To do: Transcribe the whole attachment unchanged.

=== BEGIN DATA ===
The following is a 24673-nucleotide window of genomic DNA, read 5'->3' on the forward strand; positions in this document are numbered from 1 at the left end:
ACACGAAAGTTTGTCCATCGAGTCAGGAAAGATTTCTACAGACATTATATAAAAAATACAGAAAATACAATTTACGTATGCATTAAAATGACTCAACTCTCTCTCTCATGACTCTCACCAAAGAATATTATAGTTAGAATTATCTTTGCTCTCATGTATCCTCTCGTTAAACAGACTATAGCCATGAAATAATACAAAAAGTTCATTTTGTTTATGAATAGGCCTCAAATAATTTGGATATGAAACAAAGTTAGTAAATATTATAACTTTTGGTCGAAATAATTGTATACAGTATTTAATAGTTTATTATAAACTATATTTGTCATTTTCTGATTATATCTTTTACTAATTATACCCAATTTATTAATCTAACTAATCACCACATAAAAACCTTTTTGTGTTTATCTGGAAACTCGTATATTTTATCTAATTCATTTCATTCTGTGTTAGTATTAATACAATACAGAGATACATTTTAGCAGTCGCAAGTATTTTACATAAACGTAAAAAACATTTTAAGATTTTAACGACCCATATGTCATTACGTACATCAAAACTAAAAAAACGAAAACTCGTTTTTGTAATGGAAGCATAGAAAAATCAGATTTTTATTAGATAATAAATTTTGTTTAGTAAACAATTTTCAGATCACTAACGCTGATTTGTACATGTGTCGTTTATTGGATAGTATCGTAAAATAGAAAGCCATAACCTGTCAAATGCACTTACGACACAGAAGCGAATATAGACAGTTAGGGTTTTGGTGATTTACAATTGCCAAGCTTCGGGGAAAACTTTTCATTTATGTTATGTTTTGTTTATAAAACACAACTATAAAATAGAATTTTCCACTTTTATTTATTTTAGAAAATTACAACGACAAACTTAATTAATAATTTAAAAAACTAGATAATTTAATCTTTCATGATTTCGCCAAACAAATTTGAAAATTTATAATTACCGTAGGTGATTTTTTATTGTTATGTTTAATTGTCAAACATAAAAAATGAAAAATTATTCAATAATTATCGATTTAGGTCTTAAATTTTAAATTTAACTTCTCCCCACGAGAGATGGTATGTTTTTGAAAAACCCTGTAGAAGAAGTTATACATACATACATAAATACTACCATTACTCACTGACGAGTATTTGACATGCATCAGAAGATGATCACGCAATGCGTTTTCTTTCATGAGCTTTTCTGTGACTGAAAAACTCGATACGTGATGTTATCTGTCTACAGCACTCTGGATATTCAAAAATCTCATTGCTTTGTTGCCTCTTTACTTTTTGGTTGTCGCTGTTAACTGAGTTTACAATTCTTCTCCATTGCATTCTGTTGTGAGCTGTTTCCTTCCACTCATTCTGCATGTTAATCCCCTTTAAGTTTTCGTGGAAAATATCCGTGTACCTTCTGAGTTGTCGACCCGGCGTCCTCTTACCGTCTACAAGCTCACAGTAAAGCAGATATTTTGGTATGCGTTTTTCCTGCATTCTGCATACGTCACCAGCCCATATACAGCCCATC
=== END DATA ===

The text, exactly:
The following is a 24673-nucleotide window of genomic DNA, read 5'->3' on the forward strand; positions in this document are numbered from 1 at the left end:
ACACGAAAGTTTGTCCATCGAGTCAGGAAAGATTTCTACAGACATTATATAAAAAATACAGAAAATACAATTTACGTATGCATTAAAATGACTCAACTCTCTCTCTCATGACTCTCACCAAAGAATATTATAGTTAGAATTATCTTTGCTCTCATGTATCCTCTCGTTAAACAGACTATAGCCATGAAATAATACAAAAAGTTCATTTTGTTTATGAATAGGCCTCAAATAATTTGGATATGAAACAAAGTTAGTAAATATTATAACTTTTGGTCGAAATAATTGTATACAGTATTTAATAGTTTATTATAAACTATATTTGTCATTTTCTGATTATATCTTTTACTAATTATACCCAATTTATTAATCTAACTAATCACCACATAAAAACCTTTTTGTGTTTATCTGGAAACTCGTATATTTTATCTAATTCATTTCATTCTGTGTTAGTATTAATACAATACAGAGATACATTTTAGCAGTCGCAAGTATTTTACATAAACGTAAAAAACATTTTAAGATTTTAACGACCCATATGTCATTACGTACATCAAAACTAAAAAAACGAAAACTCGTTTTTGTAATGGAAGCATAGAAAAATCAGATTTTTATTAGATAATAAATTTTGTTTAGTAAACAATTTTCAGATCACTAACGCTGATTTGTACATGTGTCGTTTATTGGATAGTATCGTAAAATAGAAAGCCATAACCTGTCAAATGCACTTACGACACAGAAGCGAATATAGACAGTTAGGGTTTTGGTGATTTACAATTGCCAAGCTTCGGGGAAAACTTTTCATTTATGTTATGTTTTGTTTATAAAACACAACTATAAAATAGAATTTTCCACTTTTATTTATTTTAGAAAATTACAACGACAAACTTAATTAATAATTTAAAAAACTAGATAATTTAATCTTTCATGATTTCGCCAAACAAATTTGAAAATTTATAATTACCGTAGGTGATTTTTTATTGTTATGTTTAATTGTCAAACATAAAAAATGAAAAATTATTCAATAATTATCGATTTAGGTCTTAAATTTTAAATTTAACTTCTCCCCACGAGAGATGGTATGTTTTTGAAAAACCCTGTAGAAGAAGTTATACATACATACATAAATACTACCATTACTCACTGACGAGTATTTGACATGCATCAGAAGATGATCACGCAATGCGTTTTCTTTCATGAGCTTTTCTGTGACTGAAAAACTCGATACGTGATGTTATCTGTCTACAGCACTCTGGATATTCAAAAATCTCATTGCTTTGTTGCCTCTTTACTTTTTGGTTGTCGCTGTTAACTGAGTTTACAATTCTTCTCCATTGCATTCTGTTGTGAGCTGTTTCCTTCCACTCATTCTGCATGTTAATCCCCTTTAAGTTTTCGTGGAAAATATCCGTGTACCTTCTGAGTTGTCGACCCGGCGTCCTCTTACCGTCTACAAGCTCACAGTAAAGCAGATATTTTGGTATGCGTTTTTCCTGCATTCTGCATACGTCACCAGCCCATATACAGCCCATC